I have a lot of questions. The first is: are pre-season matches a reliable indication of future performance? Had I the entire morning I could do this properly I suppose, and compare summer club friendly records to their subsequent table performance. But I’m willing to bet there likely isn’t much of a serious correlation. I could be wrong though.
I ask this question because there seems to be some panic over Manchester United’s pre-season tour in Australasia. It hasn’t exactly gone well, with three defeats and a last-gasp draw in the last four matches.
The context here is obviously David Moyes. Because it isn’t the losses alone that are drawing attention, but the failure of United to convert chances, and their concession of early leads. Manchester United followers will of course remember this was a feature of their early 2012-13 Premier League season, and United was able often to equalize. But no doubt some will already draw conclusions about the Evertonization of United. Not everyone is that panicky though.
The other question I have is: do players have to be motivated in order to play at their best?
It sounds obvious. Of course they bloody well do! But it depends on what we mean by ‘motivation’ exactly. Here’s why I bring it up: Tor-Kristian Karslen believes Liverpool could be in trouble over the unresolved Luis Suarez sitch:
Even on the best of days, the volatile Suárez needs careful handling. Not only do Liverpool need to keep their main man perfectly motivated to perform to his maximum but also in a fairly balanced mindset to prevent him from succumbing to his dark side once again (a relapse to old antics will see his market value dropping even more). Despite three years left on his contract, an agitated, want-away Luis Suárez is the very last thing Brendan Rodgers needs around the training ground at Melwood.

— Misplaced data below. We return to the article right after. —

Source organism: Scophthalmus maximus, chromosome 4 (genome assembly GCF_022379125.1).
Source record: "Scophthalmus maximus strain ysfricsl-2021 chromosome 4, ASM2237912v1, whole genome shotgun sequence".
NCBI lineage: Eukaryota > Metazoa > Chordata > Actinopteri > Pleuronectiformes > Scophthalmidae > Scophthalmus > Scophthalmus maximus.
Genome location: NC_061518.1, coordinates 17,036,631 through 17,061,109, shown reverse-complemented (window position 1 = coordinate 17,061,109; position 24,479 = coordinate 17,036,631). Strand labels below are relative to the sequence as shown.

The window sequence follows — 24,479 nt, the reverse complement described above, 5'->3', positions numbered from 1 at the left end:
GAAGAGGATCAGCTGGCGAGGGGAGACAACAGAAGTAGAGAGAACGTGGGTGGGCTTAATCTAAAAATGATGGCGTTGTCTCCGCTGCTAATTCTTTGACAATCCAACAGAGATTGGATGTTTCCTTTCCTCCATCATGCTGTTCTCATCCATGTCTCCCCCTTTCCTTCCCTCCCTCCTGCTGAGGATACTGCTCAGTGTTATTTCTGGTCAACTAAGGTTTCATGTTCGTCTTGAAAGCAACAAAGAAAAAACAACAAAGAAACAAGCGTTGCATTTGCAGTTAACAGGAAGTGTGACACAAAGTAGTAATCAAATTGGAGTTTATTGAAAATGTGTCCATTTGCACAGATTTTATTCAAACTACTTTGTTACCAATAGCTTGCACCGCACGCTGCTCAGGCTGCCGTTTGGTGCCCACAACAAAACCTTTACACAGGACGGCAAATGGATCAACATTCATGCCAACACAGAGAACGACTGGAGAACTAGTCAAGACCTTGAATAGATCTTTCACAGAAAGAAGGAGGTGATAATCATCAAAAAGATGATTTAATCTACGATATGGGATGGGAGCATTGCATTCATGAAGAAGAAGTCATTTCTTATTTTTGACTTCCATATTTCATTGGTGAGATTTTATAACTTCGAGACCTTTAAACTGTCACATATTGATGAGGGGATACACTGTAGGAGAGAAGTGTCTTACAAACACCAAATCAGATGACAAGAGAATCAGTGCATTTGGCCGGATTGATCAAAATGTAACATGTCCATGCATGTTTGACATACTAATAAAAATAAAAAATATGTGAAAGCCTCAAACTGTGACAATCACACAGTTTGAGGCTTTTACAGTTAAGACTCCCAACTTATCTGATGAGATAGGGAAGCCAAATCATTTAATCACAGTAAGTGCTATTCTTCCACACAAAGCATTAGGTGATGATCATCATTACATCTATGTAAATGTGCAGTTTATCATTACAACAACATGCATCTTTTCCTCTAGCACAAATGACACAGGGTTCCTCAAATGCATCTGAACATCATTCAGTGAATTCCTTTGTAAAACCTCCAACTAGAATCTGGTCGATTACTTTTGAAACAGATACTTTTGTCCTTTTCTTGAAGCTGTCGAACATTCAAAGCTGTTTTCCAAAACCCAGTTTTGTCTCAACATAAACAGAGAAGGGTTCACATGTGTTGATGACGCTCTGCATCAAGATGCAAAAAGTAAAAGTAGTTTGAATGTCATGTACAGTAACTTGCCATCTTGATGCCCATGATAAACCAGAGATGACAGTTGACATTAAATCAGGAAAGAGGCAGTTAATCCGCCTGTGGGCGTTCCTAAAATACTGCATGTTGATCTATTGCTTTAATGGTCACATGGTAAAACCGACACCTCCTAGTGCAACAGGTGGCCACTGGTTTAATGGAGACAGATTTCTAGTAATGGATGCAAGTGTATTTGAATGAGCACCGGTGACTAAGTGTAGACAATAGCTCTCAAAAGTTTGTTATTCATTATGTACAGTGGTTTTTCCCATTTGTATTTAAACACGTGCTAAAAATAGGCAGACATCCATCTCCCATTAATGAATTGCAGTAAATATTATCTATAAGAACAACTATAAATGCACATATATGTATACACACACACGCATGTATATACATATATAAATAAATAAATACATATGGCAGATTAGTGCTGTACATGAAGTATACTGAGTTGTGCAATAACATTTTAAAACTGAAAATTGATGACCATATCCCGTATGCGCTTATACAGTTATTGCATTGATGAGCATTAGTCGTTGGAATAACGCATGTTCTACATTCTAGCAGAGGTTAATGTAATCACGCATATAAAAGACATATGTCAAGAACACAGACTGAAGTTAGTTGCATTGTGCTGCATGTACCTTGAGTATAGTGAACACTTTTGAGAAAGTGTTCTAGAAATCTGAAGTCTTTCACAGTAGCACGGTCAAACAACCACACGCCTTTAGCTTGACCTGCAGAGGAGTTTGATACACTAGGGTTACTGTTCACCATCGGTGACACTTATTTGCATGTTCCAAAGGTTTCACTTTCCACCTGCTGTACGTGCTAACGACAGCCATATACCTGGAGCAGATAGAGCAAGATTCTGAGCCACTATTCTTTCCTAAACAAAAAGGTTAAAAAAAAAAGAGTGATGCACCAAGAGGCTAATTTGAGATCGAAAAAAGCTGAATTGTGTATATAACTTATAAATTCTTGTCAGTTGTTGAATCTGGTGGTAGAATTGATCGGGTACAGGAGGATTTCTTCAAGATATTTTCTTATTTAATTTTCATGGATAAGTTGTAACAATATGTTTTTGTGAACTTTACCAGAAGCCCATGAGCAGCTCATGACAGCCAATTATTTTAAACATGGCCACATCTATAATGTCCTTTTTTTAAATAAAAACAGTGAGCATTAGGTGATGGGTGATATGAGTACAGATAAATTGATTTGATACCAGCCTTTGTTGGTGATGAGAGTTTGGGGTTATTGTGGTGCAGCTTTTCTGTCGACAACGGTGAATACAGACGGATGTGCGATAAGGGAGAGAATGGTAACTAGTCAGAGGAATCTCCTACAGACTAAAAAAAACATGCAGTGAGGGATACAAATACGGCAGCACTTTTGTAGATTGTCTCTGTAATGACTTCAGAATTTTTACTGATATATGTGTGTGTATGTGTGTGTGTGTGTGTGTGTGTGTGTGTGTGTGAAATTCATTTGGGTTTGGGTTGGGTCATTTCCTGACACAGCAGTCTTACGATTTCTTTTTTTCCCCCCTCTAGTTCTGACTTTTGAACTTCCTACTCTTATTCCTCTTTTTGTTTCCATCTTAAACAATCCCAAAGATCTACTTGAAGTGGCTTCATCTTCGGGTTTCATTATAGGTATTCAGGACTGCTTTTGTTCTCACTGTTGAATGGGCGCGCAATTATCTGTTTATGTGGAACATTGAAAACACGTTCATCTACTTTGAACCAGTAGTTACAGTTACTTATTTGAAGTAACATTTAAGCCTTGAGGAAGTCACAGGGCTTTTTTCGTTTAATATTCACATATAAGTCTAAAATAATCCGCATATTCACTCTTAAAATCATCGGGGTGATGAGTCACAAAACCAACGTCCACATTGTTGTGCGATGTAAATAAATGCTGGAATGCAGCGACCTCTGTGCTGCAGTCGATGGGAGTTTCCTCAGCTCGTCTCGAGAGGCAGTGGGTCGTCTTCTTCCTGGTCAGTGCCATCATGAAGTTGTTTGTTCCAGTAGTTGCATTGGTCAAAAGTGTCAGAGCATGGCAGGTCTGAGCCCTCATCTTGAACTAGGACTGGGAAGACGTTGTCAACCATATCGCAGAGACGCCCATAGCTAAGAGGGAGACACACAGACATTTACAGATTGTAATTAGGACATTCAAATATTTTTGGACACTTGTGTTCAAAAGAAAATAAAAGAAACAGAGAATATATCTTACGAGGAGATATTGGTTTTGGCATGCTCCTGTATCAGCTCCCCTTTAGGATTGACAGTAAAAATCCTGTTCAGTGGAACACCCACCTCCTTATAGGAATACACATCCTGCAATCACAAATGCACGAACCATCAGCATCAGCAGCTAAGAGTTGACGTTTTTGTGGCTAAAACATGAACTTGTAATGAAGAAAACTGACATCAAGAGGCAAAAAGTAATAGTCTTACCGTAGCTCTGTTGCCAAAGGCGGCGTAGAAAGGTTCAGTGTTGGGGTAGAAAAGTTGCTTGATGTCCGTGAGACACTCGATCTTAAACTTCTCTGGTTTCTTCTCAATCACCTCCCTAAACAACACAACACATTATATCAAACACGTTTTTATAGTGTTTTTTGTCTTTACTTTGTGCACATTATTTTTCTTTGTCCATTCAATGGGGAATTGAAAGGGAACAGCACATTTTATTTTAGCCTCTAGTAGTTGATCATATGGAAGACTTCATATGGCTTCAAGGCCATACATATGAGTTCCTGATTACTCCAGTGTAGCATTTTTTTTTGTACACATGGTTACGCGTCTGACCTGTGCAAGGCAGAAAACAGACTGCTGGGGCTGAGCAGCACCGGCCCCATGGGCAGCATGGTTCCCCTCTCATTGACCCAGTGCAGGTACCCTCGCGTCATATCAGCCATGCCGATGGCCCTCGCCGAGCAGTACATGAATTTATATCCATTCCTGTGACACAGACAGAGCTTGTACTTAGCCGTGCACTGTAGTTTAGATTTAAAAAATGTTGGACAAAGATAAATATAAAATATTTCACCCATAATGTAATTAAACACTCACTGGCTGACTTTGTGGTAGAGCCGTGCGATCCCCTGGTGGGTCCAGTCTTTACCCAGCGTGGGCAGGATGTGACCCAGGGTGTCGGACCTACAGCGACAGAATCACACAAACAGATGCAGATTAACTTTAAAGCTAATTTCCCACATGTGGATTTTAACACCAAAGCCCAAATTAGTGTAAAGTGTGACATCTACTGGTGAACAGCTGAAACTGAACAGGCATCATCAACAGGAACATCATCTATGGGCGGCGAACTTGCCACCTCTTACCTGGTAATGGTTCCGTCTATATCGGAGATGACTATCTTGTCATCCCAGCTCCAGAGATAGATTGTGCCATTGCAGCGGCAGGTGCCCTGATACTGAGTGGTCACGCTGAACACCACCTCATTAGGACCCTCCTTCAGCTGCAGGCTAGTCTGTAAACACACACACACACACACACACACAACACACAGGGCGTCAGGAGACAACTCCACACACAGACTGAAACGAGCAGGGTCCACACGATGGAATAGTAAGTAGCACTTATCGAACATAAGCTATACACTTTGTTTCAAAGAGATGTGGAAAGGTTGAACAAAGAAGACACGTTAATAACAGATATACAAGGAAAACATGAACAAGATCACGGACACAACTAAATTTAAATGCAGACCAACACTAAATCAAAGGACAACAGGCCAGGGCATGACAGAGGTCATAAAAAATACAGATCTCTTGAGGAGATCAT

That’s why Suárez’s history, character and persona arguably makes him a different case to previous instances in which high-profile players have publicly fought their clubs over career choices. The tempestuous Uruguayan is less likely to knuckle down harmoniously than, say, the placid Modric – a fact of which Liverpool are uncomfortably aware.
This is a fairly major empirical leap to make. Karlsen is essentially saying that Suarez must be sold or he a) won’t play to the best of his ability and b) will potentially bite more people and use more racial epithets than ever before.
I’m perfectly willing to believe Suarez might be that self-destructive, but isn’t equally possible that despite his chequered past, Suarez might be a professional, able to play to the best of his ability despite the failure of his agent to orchestrate a decent move. And even if you find that naive, isn’t it also likely that Suarez might not want to jeopardize a potential move next season by acting like even more of a prat because he didn’t get his way this summer?
As much as this all seems like a soap opera sometimes, it’s us who do all the projecting. But we really have no idea what’s going on in Suarez’s head.